Published in 1941
Plot summary (Goodreads): Written on the brink of World War II, Rebecca West’s classic examination of the history, people, and politics of Yugoslavia illuminates a region that is still a focus of international concern. A magnificent blend of travel journal, cultural commentary, and historical insight, Black Lamb and Grey Falcon probes the troubled history of the Balkans, and the uneasy relationships amongst its ethnic groups. The landscape and the people of Yugoslavia are brilliantly observed as West untangles the tensions that rule the country’s history as well as its daily life.
This is a doorstopper of a book, and once it arrives, I’ll take a picture. It is 1181 pages. I am not sure exactly how I am going to approach it – probably with caution. It has great reviews on GR, but it is just a monumental undertaking. I’m not sure if I am going to plan to read 50 pages a week and set a pace of 20 weeks or so, or if there is a more natural way to break it up. I won’t really be able to tell until it arrives.
I bought the Penguin Classics Edition.
Title: Library of America Women Crime Writers of the 1940’s
Editor: Sarah Weinman
This is an anthology that is currently on sale as an ebook (for U.S. readers) for a mere $2.99. I attribute my good fortune in realizing this to my friend Mike Finn, who linked to it in the Appointment with Agatha Goodreads group. Yay, Mike.
Further information from GR:
Women writers have always had a central place in American crime writing, although one wouldn’t know it for all the attention focused on the men of the hardboiled school. This collection, the first of a two-volume omnibus, presents four classics of the 1940s overdue for fresh attention. Anticipating the “domestic suspense” novels of recent years, these four gripping tales explore the terrors of the mind and of family life, of split personality and conflicted sexual identity.
Vera Caspary’s Laura (1943) begins with the investigation into a young woman’s murder and blossoms into a complex study, told from multiple viewpoints, of the pressures confronted by a career woman seeking to lead an independent life. Source of the celebrated film by Otto Preminger, Caspary’s novel has depths and surprises of its own. As much a novel of manners as of mystery, it remains a superb evocation of a vanished Manhattan.
Helen Eustis’s The Horizontal Man (1946) won an Edgar Award for best first novel and continues to fascinate as a singular mixture of detection, satire, and psychological portraiture. A poet on the faculty of an Ivy League school (modeled on Eustis’s alma mater, Smith College) is found murdered, setting off ripple effects of anxiety, suspicion, and panic in the hothouse atmosphere of an English department rife with talk of Freud and Kafka.
With In a Lonely Place (1947), Dorothy B. Hughes created one of the first full-scale literary portraits of a serial murderer. The streets of Los Angeles become a setting for random killings, and Hughes ventures, with unblinking exactness, into the mind of the killer. In the process she conjures up a potent mood of postwar dread and lingering trauma.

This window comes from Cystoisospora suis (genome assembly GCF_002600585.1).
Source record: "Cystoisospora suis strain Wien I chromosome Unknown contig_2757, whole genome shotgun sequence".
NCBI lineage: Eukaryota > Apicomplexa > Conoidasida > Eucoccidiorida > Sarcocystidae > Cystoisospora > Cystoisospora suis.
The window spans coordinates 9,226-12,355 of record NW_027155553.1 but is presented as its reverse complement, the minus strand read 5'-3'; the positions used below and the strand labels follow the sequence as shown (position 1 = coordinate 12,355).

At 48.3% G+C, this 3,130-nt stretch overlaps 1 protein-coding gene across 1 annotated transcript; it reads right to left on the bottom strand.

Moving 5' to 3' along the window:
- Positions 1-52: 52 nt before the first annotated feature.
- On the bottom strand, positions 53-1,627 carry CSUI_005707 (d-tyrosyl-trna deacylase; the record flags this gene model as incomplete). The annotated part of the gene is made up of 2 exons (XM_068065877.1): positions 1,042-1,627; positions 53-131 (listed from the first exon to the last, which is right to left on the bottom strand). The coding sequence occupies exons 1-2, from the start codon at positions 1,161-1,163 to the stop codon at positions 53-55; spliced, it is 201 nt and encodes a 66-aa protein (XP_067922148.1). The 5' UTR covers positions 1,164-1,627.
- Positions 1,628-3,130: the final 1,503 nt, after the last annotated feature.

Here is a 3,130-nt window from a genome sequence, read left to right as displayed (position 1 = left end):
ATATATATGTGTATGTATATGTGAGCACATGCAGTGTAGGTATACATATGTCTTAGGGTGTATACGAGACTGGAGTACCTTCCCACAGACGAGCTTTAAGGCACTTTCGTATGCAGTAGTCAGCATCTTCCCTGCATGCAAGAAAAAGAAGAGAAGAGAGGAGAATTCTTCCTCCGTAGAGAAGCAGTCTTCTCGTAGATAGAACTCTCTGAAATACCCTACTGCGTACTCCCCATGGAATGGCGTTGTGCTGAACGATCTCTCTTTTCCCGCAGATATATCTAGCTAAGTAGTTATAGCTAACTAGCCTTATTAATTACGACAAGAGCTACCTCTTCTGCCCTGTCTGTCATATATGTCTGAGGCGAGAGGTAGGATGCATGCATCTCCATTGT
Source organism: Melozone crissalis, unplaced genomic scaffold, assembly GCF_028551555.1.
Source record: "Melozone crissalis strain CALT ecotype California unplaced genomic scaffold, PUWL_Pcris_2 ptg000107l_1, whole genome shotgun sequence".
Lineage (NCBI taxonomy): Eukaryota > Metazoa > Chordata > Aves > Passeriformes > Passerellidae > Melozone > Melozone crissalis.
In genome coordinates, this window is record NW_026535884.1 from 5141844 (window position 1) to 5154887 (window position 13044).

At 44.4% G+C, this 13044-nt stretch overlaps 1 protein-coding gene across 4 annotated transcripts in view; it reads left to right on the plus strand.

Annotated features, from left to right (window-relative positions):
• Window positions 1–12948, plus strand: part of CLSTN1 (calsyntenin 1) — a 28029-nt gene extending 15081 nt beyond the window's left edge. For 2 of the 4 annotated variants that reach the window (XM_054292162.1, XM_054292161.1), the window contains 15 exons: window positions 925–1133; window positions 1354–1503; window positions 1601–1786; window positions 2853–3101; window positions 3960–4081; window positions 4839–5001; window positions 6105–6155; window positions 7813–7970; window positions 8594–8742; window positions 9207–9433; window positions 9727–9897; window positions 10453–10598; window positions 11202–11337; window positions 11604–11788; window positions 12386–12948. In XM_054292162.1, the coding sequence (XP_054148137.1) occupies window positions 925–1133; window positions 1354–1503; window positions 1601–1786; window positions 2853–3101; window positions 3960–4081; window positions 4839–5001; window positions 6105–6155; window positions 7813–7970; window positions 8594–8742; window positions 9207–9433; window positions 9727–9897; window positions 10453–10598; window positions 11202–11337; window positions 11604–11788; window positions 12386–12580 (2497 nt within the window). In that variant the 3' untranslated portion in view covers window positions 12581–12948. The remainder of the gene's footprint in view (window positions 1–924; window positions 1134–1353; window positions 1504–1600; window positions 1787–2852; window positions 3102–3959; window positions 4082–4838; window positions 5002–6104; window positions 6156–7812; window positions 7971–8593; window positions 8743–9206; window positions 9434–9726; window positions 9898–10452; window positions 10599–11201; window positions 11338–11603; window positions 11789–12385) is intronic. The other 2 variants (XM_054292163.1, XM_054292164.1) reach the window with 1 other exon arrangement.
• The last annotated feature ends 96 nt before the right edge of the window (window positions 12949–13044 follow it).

Raymond Chandler called Elisabeth Sanxay Holding “the top suspense writer of them all.” In The Blank Wall (1947) she constructs a ferociously taut drama around the plight of a wartime housewife forced beyond the limits of her sheltered domestic world in order to protect her family. The barely perceptible constraints of an ordinary suburban life become a course of obstacles that she must dodge with the determination of a spy or criminal.
Psychologically subtle, socially observant, and breathlessly suspenseful, these four spellbinding novels recapture a crucial strain of American crime writing.
Title: Mutual Admiration Society
Author: Mo Moulton
Published: November 5, 2019
This book has been on my radar for months. I actually checked it out, but it has to go back to the library unread, & I decided to just buy it since I think it’s the sort of book that will hold up to rereads. Not sure when I will start it. I’ll also mention that the Mutual Admiration Society (and Sayers) came up in Testament of Youth by Vera Brittain, which made me all that much more interested in this group biography!
GR summary: A group biography of renowned crime novelist Dorothy L. Sayers and the Oxford women who stood at the vanguard of equal rights.
Dorothy L. Sayers is now famous for her Lord Peter Wimsey and Harriet Vane detective series, but she was equally well known during her life for an essay asking “Are Women Human?” Women’s rights were expanding rapidly during Sayers’s lifetime; she and her friends were some of the first women to receive degrees from Oxford. Yet, as historian Mo Moulton reveals, it was clear from the many professional and personal obstacles they faced that society was not ready to concede that women were indeed fully human.
Dubbing themselves the Mutual Admiration Society, Sayers and her classmates remained lifelong friends and collaborators as they fought for a truly democratic culture that acknowledged their equal humanity.
So, that’s it! What are you reading?